In general, the rule is that you have to be "accredited" to invest in private company "securities", where "security" certainly means private company stock equity, probably means royalty funding, and is generally not thought to mean simple lending. Their thinking is that only rich folks are smart enough to know whether it is a good idea to invest in this or that company. Ignore the fact that anyone, accredited or not, with half a million dollars rolling around in the console can go to the neighborhood exotic car dealer and buy a Lamborghini Avendtador (you be the judge as to whether that is a smart move), but the unaccredited person with $15k they'd like to put into the neighborhood vegetable farmer, can't. That "can't" really kills me, when I meet well intentioned Austinites who want to participate in AFI as investors, but we can't let them.
Fortunately, there are exceptions:
Do you know of other opportunities for Retail Impact Investors? Leave a comment or email email@example.com.
Lee Hower writes in the NextView Ventures blog about the sources of Venture Capital "Most of the dollars a VC firm invests come from outside limited partner investors (LPs). The actual partners of a VC firm (GPs) will typically invest a minimum of 1% of the total size of their fund."
He continues "but the bulk of the capital in the VC ecosystem comes from large institutions like pension funds, endowments of universities and hospitals, charitable foundations, insurance companies, very wealthy families (aka family offices), and corporations."
In case you're wondering, 100% of AFI's capital comes directly from the private individuals that decide, on their own, to invest in the companies introduced by AFI.
SEC Commissioner Luis Aguilar Presses the Need for Greater Secondary Market Liquidity
Crowdfund Insider reports on Commissioner Aguilar's March 4, 2015 speech to the Advisory Committee on Small and Emerging Companies in Washington DC. Writes author Anthony Zeoli: "Unlike traditional stocks and bonds which an investor can generally sell and trade at will in established exchanges (e.g. NASDAQ, NYSE, etc.), there currently is no marketplace to offer and sell most privately placed securities... "The more liquid privately placed securities can be made the more viable they will be to investors and the more capital which will ultimately flow to small business."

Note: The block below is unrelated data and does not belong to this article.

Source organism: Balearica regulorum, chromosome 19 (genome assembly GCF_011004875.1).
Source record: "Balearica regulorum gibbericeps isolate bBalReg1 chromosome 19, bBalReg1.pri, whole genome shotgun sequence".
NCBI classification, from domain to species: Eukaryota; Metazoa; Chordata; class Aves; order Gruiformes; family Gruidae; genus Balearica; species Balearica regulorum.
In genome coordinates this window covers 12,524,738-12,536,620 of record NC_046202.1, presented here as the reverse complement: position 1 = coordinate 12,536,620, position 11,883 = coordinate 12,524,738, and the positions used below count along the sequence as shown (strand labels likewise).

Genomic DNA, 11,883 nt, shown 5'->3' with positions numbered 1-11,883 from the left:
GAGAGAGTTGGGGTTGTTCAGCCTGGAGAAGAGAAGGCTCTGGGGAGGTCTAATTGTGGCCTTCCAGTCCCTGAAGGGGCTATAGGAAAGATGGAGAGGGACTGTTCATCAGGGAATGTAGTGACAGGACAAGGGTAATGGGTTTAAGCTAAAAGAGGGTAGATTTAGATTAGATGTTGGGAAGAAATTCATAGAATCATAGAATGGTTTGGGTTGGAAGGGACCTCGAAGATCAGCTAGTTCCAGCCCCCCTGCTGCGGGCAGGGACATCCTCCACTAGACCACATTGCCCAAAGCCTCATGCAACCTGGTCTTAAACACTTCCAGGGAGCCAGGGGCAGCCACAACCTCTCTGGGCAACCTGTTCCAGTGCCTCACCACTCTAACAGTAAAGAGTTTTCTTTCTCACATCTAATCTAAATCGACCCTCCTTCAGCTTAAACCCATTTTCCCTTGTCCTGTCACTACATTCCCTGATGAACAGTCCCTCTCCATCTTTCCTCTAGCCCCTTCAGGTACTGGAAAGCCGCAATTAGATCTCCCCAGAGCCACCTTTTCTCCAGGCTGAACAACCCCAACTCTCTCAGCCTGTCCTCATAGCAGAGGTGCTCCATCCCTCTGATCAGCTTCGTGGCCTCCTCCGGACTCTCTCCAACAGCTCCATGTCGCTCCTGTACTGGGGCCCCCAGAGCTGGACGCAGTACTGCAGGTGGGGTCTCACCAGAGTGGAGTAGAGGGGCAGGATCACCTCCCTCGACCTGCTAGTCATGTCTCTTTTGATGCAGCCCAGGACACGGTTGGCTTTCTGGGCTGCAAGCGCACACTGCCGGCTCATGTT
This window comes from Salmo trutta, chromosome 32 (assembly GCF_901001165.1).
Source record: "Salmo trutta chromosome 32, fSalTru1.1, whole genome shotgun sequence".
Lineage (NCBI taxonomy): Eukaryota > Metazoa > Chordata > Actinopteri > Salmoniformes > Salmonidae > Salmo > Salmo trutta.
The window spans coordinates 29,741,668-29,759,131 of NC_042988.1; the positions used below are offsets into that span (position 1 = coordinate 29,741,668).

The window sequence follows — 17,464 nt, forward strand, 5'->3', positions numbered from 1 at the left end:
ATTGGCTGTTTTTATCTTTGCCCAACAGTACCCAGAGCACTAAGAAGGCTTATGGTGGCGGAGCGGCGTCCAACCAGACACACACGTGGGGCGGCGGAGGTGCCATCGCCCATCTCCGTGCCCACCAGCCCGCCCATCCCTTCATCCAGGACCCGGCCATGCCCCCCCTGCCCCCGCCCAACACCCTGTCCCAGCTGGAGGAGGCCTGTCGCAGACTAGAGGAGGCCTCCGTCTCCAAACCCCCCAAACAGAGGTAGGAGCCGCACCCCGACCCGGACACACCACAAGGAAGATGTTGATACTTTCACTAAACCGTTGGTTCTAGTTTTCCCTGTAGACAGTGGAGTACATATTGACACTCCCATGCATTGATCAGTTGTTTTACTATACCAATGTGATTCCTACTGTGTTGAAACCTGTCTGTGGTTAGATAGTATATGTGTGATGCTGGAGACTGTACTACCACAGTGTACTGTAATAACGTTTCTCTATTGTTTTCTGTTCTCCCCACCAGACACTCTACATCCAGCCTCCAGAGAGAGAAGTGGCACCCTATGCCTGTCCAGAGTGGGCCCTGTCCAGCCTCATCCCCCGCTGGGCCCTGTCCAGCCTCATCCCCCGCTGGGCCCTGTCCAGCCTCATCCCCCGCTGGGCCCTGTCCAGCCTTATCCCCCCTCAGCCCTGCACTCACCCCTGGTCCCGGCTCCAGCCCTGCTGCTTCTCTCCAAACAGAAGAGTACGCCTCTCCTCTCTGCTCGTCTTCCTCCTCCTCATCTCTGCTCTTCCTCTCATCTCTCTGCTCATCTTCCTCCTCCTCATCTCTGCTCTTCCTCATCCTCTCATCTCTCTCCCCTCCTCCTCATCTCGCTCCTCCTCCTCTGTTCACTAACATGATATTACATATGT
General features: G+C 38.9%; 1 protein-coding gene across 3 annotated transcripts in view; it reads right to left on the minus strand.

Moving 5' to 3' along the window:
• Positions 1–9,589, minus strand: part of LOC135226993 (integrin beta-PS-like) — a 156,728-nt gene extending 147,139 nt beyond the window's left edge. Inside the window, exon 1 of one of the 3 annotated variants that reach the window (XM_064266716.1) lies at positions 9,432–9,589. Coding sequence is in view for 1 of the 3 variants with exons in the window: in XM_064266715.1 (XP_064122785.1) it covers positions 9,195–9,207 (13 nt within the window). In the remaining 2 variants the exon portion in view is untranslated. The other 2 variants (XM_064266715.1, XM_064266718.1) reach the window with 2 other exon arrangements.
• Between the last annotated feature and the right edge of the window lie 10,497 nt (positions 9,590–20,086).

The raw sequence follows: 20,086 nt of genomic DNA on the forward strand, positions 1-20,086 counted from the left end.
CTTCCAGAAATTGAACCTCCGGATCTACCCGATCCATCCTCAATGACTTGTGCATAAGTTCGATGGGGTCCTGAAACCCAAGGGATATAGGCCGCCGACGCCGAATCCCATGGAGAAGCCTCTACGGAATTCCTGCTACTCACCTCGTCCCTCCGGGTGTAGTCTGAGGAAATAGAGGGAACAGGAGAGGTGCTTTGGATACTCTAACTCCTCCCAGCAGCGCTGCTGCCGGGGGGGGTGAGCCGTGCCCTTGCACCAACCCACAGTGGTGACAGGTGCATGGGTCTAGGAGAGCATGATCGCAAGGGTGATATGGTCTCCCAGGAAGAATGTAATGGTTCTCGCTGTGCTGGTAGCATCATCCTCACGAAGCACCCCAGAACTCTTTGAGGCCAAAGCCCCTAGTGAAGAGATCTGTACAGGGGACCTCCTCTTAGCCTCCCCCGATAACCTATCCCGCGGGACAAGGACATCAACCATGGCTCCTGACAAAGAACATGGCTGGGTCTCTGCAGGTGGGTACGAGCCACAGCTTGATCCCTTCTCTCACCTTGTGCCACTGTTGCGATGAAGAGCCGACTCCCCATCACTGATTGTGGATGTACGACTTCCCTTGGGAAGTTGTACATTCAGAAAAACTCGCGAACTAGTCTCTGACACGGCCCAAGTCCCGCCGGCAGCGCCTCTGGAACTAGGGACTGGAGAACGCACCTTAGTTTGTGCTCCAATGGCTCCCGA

Financial advice and investment management services provider HIP Investor offers a framework, and set of steps, to move portions of your portfolio into "HIP" (human impact and profit") investments.
"The pickle- and jam-making set now gets the tech-startup treatment—with a do-gooder twist", writes Anne Kadet in the Wall Street Journal about the Food + Enterprise Summit held in Brooklyn recently. The event was a Pitch Competition organized by AFI's friend Derek Denkla, where a five judge panel heard business plans from artisanal food makers.
Could something like this be in AFI's future? We sure hope so... Fall 2015?
"NEW YORK, Feb. 27 /CSRwire/ - Over seventy percent of active individual investors (71%) describe themselves as interested in sustainable investing, and nearly two in three (65%) believe sustainable investing will become more prevalent over the next five years, according to a new survey published today by the Morgan Stanley Institute for Sustainable Investing. The new report examines the attitudes and perceptions of individual investors towards sustainable investing and considers the broader implications for investors, corporations and governments."
One question we at AFI often get has to do with investor returns, and whether investors need to accept sub-market returns
"In 2013, only 19% of U.S. angel investors were women and only 4% were minorities, according to the Center for Venture Research at the University of New Hampshire.
Pipeline Fellowship, an angel investing bootcamp for women, works to increase diversity in the U.S. angel investing community and creates capital for women social entrepreneurs.
Since its April 2011 launch, Pipeline Fellowship’s angel investing bootcamp has trained over eighty women."
Wired magazine reports that "Instead of just offering a product, discount, or small reward in exchange for monetary funding, crowdfunded projects can now offer equity in exchange for public funding—if they use ." And "cable TV station CNBC and analyst outfit Crowdnetic are partnering to release a new crowdfinance index, aiming to give the investing public a window into how this new market is evolving."
Interestingly, on 2/4/15, the number one company on their list (Plant Growth Net Zero Aqualife), with $5.0M of their target $5.2M raise committed, is a San Diego shrimp company in the "Organic Food & Beverage" Industry.
Saker Nusseibeh asks, in The Guardian, "what is the purpose of investment?", then goes on to suggest "that in employing our resources we hope for some personal gain but also some wider societal benefit. The purpose of investment then must be to act as a pipe that links a nation’s savings (personal savings, pensions savings, insurance monies and so on) to its future economic growth and wellbeing."
News from AFI; Links to stories on business-for-good, private-company investing, fundraising, & sustainable food.